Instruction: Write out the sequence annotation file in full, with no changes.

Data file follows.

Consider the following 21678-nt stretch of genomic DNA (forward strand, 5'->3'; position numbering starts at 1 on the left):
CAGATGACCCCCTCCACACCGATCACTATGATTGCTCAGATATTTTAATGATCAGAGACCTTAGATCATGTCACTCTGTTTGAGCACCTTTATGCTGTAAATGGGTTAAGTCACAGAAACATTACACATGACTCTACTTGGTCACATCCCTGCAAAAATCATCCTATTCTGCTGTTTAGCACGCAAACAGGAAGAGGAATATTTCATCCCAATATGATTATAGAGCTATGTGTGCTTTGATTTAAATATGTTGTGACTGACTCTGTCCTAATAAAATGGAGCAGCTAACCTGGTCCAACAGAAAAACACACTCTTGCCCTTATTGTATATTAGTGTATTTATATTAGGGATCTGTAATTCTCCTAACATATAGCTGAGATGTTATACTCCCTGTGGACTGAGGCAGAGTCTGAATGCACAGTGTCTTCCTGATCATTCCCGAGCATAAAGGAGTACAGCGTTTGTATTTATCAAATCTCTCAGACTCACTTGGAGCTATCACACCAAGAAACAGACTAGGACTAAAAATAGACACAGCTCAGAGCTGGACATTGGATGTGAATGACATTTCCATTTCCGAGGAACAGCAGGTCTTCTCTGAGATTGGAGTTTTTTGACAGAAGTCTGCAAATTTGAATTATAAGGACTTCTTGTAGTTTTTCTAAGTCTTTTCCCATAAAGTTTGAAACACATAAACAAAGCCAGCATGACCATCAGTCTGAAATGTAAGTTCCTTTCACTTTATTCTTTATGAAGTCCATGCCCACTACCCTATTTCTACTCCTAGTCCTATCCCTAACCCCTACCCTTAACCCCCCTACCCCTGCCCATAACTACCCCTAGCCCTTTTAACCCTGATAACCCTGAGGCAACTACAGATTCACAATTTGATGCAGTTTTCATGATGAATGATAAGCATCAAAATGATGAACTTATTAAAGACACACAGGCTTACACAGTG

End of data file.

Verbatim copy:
Consider the following 21678-nt stretch of genomic DNA (forward strand, 5'->3'; position numbering starts at 1 on the left):
CAGATGACCCCCTCCACACCGATCACTATGATTGCTCAGATATTTTAATGATCAGAGACCTTAGATCATGTCACTCTGTTTGAGCACCTTTATGCTGTAAATGGGTTAAGTCACAGAAACATTACACATGACTCTACTTGGTCACATCCCTGCAAAAATCATCCTATTCTGCTGTTTAGCACGCAAACAGGAAGAGGAATATTTCATCCCAATATGATTATAGAGCTATGTGTGCTTTGATTTAAATATGTTGTGACTGACTCTGTCCTAATAAAATGGAGCAGCTAACCTGGTCCAACAGAAAAACACACTCTTGCCCTTATTGTATATTAGTGTATTTATATTAGGGATCTGTAATTCTCCTAACATATAGCTGAGATGTTATACTCCCTGTGGACTGAGGCAGAGTCTGAATGCACAGTGTCTTCCTGATCATTCCCGAGCATAAAGGAGTACAGCGTTTGTATTTATCAAATCTCTCAGACTCACTTGGAGCTATCACACCAAGAAACAGACTAGGACTAAAAATAGACACAGCTCAGAGCTGGACATTGGATGTGAATGACATTTCCATTTCCGAGGAACAGCAGGTCTTCTCTGAGATTGGAGTTTTTTGACAGAAGTCTGCAAATTTGAATTATAAGGACTTCTTGTAGTTTTTCTAAGTCTTTTCCCATAAAGTTTGAAACACATAAACAAAGCCAGCATGACCATCAGTCTGAAATGTAAGTTCCTTTCACTTTATTCTTTATGAAGTCCATGCCCACTACCCTATTTCTACTCCTAGTCCTATCCCTAACCCCTACCCTTAACCCCCCTACCCCTGCCCATAACTACCCCTAGCCCTTTTAACCCTGATAACCCTGAGGCAACTACAGATTCACAATTTGATGCAGTTTTCATGATGAATGATAAGCATCAAAATGATGAACTTATTAAAGACACACAGGCTTACACAGTG